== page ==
Researchers at the University of Melbourne conducted a meta-analysis of 25 different studies that looked at the impact of the “brain disease” framing of mental illness. They concluded that this framing is a mixed blessing: While some studies showed that this way of framing mental illness leads to a decreased sense of blame, many also showed that it leads to a stronger desire for social distance and an increased perception that people with mental illness are dangerous.
What are some better ways to talk about mental illness? One study found that talking about how genes and biology are malleable and interact with the environment led those with mental illness to have less pessimism about recovery. Another study found that talking about how there is a continuum between mental health and mental illness, rather than a strict dichotomy, decreases perceptions that people with mental illness are different and leads to greater social acceptance. And a meta-analysis of several studies found that some of the best tactics to reduce stigma against those with mental illness involve increasing contact with those who are suffering from mental illness and dispelling common misconceptions about having a mental illness.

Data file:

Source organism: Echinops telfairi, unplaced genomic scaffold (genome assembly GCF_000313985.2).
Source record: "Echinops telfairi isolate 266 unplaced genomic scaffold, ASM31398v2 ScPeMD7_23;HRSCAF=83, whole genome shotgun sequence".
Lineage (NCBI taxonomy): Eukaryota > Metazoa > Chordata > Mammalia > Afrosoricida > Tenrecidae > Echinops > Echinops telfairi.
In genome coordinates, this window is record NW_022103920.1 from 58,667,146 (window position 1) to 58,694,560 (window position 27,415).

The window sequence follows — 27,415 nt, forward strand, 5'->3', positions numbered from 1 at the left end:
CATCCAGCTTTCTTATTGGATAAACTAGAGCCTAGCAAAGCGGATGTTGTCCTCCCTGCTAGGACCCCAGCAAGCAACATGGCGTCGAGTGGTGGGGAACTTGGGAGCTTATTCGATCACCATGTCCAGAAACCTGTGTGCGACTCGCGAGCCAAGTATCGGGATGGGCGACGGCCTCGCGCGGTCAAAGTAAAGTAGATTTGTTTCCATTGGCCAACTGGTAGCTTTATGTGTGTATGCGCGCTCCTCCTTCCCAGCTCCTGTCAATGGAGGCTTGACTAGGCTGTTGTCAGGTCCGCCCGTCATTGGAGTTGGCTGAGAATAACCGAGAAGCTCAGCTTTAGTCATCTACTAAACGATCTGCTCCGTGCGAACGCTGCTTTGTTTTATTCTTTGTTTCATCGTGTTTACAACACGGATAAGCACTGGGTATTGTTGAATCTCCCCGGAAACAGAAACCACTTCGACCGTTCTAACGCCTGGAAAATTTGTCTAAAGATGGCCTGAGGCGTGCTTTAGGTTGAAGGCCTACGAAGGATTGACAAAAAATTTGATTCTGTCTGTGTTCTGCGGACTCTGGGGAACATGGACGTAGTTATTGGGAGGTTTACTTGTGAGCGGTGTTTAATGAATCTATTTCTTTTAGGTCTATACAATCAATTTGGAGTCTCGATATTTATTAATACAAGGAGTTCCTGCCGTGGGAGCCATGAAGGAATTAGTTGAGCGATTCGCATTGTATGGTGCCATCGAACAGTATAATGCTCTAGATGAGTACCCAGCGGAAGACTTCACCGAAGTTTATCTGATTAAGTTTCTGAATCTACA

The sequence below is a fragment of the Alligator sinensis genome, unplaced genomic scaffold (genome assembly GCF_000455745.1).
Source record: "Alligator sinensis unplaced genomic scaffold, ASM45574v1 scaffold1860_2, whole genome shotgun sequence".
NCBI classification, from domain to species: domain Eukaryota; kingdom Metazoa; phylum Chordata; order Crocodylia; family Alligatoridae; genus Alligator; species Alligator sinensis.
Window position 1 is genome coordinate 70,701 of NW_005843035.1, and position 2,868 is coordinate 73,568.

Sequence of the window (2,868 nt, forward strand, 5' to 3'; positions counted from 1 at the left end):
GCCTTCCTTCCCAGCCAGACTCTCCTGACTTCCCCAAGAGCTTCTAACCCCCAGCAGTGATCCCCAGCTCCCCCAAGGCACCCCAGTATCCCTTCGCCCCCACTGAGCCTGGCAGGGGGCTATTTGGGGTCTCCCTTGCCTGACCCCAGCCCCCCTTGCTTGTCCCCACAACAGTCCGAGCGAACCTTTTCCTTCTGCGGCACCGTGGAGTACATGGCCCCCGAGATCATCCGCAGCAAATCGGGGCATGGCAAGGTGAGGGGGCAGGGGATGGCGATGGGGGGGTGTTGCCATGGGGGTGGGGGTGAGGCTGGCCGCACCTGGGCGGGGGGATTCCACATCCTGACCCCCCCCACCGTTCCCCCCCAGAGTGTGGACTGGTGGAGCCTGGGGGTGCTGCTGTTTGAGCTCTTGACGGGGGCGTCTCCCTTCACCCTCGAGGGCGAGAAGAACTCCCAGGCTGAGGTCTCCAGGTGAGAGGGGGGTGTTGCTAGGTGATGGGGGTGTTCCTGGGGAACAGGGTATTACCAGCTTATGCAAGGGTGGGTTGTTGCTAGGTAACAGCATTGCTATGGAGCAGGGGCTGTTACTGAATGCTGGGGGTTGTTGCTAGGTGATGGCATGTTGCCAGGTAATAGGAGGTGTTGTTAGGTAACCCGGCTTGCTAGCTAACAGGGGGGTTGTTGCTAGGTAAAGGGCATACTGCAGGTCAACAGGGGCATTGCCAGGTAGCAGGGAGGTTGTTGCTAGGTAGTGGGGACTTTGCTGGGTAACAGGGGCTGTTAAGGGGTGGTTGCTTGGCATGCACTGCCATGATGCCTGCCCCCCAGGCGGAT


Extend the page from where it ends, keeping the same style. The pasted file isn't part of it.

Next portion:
Yet, the “brain disease” frame is still central to the way we talk about mental illness. Even the term “mental illness” evokes notions of physical illness, which raises the question: is even the word “illness” an issue when we talk about mental illness? Can we re-think the way we talk about mental illness, avoiding terms like “illness” and “disorder?”
Some people think we can. It has become increasingly common to refer to mental illnesses, as well as developmental disorders such as autism spectrum disorder and ADHD, as instances of “neurodiversity.” The term neurodiversity initially rose to prominence in online groups of autistic individuals, and is often strongly associated with autism spectrum disorder. However, it has since grown to become a way of describing a range of mental illnesses and developmental disorders, such as dyslexia, ADHD, depression, bipolar disorder, schizophrenia, and more.
The basic tenets of neurodiversity are that there is no “normal” human brain, that there are differences, not disorders, and that there are, in many cases, positive aspects to having a variety of brains that function differently. Advocates for neurodiversity commonly draw parallels with homosexuality, which was previously described as a disorder by the American Psychological Association until 1973, but is now viewed by many as an instance of normal human variation.